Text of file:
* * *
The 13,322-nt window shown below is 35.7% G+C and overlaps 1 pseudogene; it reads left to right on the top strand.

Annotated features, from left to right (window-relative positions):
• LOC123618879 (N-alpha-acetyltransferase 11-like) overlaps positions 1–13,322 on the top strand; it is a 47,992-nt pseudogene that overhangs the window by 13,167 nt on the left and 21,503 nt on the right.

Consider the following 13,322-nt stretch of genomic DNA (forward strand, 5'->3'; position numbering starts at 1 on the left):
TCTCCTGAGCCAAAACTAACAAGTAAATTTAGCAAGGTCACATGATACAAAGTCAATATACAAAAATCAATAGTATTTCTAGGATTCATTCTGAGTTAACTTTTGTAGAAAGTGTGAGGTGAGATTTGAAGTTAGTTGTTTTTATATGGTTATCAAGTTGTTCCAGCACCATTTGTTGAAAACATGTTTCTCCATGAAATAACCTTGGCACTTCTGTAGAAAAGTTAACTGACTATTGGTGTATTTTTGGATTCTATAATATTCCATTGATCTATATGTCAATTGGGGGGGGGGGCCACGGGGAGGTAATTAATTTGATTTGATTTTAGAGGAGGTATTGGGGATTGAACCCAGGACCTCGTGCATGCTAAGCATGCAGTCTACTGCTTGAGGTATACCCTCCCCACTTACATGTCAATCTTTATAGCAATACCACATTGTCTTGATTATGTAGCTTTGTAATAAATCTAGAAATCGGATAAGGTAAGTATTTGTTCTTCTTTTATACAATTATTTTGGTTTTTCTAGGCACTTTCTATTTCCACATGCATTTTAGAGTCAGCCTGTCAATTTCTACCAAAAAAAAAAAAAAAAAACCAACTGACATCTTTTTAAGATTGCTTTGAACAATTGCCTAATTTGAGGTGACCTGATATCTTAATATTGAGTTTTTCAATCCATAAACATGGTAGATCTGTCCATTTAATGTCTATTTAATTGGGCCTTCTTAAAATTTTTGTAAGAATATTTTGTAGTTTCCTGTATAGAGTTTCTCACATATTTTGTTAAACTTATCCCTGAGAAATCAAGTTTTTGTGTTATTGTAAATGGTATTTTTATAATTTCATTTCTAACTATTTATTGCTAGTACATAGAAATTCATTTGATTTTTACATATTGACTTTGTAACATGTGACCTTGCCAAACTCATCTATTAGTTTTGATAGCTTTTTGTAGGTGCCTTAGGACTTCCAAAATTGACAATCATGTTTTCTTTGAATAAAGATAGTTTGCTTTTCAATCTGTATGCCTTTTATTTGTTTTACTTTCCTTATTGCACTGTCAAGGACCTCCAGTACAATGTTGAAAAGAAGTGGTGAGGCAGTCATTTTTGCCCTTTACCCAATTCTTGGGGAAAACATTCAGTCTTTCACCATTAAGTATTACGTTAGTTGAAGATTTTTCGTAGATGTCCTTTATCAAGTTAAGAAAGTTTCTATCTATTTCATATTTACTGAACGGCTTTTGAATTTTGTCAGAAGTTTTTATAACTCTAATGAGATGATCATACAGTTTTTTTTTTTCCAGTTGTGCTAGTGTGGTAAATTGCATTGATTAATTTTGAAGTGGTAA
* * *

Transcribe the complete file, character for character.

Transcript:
The 13,322-nt window shown below is 35.7% G+C and overlaps 1 pseudogene; it reads left to right on the top strand.

Annotated features, from left to right (window-relative positions):
• LOC123618879 (N-alpha-acetyltransferase 11-like) overlaps positions 1–13,322 on the top strand; it is a 47,992-nt pseudogene that overhangs the window by 13,167 nt on the left and 21,503 nt on the right.

Consider the following 13,322-nt stretch of genomic DNA (forward strand, 5'->3'; position numbering starts at 1 on the left):
TCTCCTGAGCCAAAACTAACAAGTAAATTTAGCAAGGTCACATGATACAAAGTCAATATACAAAAATCAATAGTATTTCTAGGATTCATTCTGAGTTAACTTTTGTAGAAAGTGTGAGGTGAGATTTGAAGTTAGTTGTTTTTATATGGTTATCAAGTTGTTCCAGCACCATTTGTTGAAAACATGTTTCTCCATGAAATAACCTTGGCACTTCTGTAGAAAAGTTAACTGACTATTGGTGTATTTTTGGATTCTATAATATTCCATTGATCTATATGTCAATTGGGGGGGGGGGCCACGGGGAGGTAATTAATTTGATTTGATTTTAGAGGAGGTATTGGGGATTGAACCCAGGACCTCGTGCATGCTAAGCATGCAGTCTACTGCTTGAGGTATACCCTCCCCACTTACATGTCAATCTTTATAGCAATACCACATTGTCTTGATTATGTAGCTTTGTAATAAATCTAGAAATCGGATAAGGTAAGTATTTGTTCTTCTTTTATACAATTATTTTGGTTTTTCTAGGCACTTTCTATTTCCACATGCATTTTAGAGTCAGCCTGTCAATTTCTACCAAAAAAAAAAAAAAAAAACCAACTGACATCTTTTTAAGATTGCTTTGAACAATTGCCTAATTTGAGGTGACCTGATATCTTAATATTGAGTTTTTCAATCCATAAACATGGTAGATCTGTCCATTTAATGTCTATTTAATTGGGCCTTCTTAAAATTTTTGTAAGAATATTTTGTAGTTTCCTGTATAGAGTTTCTCACATATTTTGTTAAACTTATCCCTGAGAAATCAAGTTTTTGTGTTATTGTAAATGGTATTTTTATAATTTCATTTCTAACTATTTATTGCTAGTACATAGAAATTCATTTGATTTTTACATATTGACTTTGTAACATGTGACCTTGCCAAACTCATCTATTAGTTTTGATAGCTTTTTGTAGGTGCCTTAGGACTTCCAAAATTGACAATCATGTTTTCTTTGAATAAAGATAGTTTGCTTTTCAATCTGTATGCCTTTTATTTGTTTTACTTTCCTTATTGCACTGTCAAGGACCTCCAGTACAATGTTGAAAAGAAGTGGTGAGGCAGTCATTTTTGCCCTTTACCCAATTCTTGGGGAAAACATTCAGTCTTTCACCATTAAGTATTACGTTAGTTGAAGATTTTTCGTAGATGTCCTTTATCAAGTTAAGAAAGTTTCTATCTATTTCATATTTACTGAACGGCTTTTGAATTTTGTCAGAAGTTTTTATAACTCTAATGAGATGATCATACAGTTTTTTTTTTTCCAGTTGTGCTAGTGTGGTAAATTGCATTGATTAATTTTGAAGTGGTAA